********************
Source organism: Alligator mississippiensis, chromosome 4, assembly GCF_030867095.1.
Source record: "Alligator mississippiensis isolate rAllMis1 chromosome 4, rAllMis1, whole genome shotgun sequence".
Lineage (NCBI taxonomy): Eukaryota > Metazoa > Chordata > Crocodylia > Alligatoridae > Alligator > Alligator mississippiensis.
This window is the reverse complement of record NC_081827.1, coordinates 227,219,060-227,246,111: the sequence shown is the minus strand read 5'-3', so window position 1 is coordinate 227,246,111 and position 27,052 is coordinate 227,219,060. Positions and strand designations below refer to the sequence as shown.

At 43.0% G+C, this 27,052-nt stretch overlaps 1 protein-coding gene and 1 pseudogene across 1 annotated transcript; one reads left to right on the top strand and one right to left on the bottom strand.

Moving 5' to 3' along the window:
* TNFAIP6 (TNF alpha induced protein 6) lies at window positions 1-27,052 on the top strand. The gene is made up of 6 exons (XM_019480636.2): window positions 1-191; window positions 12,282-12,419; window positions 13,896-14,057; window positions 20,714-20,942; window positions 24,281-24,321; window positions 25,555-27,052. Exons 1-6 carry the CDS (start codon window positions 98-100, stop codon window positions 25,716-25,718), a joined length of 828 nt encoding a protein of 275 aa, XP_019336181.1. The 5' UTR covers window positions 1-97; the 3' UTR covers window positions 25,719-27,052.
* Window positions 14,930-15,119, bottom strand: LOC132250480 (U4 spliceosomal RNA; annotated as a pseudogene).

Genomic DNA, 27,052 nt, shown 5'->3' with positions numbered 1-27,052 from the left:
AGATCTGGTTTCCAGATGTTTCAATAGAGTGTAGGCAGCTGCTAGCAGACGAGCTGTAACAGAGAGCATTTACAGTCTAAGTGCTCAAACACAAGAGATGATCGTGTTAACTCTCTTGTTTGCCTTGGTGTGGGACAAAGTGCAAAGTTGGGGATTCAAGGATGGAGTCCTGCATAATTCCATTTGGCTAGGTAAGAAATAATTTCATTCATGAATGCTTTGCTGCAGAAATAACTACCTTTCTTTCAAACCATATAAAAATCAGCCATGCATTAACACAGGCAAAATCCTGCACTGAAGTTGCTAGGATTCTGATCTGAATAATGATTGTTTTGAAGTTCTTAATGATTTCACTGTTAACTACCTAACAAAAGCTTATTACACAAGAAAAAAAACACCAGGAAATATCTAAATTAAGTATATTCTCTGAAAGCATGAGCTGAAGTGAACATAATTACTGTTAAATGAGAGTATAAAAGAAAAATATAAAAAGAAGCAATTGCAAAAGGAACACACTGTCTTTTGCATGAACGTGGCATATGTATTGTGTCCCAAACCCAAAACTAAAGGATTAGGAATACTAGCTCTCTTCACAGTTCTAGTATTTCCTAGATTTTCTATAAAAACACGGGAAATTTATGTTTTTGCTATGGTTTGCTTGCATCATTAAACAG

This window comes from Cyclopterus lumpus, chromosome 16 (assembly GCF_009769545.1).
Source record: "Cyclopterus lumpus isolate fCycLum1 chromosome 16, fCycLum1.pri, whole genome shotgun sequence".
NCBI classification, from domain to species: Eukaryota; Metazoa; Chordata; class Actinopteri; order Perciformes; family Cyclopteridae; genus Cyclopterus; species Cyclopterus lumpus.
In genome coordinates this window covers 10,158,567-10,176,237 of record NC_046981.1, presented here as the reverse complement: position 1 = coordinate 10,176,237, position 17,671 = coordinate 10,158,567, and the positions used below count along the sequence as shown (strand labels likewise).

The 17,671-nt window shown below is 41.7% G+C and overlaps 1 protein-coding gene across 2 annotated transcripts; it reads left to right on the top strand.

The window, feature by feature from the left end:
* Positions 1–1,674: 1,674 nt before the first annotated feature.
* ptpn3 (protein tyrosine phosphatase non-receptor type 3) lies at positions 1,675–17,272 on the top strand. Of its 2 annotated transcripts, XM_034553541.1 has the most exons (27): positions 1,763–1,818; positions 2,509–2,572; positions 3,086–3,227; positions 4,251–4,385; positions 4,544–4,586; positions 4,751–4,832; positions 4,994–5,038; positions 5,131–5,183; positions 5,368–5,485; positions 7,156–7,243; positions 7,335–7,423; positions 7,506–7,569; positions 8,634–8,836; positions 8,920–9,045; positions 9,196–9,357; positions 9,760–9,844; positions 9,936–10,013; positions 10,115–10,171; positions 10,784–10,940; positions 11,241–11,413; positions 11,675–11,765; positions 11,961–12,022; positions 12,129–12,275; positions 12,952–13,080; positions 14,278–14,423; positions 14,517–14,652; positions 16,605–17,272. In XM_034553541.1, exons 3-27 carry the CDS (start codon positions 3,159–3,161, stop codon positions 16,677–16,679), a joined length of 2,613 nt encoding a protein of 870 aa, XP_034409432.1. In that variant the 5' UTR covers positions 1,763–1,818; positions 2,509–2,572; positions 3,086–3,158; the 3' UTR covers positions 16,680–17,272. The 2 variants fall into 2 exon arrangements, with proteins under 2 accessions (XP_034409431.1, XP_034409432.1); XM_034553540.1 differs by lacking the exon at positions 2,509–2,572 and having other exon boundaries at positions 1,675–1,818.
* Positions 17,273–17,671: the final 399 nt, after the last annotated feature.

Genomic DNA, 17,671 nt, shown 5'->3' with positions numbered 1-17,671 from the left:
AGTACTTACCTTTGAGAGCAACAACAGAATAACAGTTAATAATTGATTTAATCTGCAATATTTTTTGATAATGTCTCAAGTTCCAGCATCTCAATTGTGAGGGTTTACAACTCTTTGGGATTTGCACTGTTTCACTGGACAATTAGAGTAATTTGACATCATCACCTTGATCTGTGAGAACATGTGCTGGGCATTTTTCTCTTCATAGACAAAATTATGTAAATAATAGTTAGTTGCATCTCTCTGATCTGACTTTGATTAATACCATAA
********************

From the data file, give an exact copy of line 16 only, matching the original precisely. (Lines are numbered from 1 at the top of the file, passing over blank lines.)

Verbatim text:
The window, feature by feature from the left end: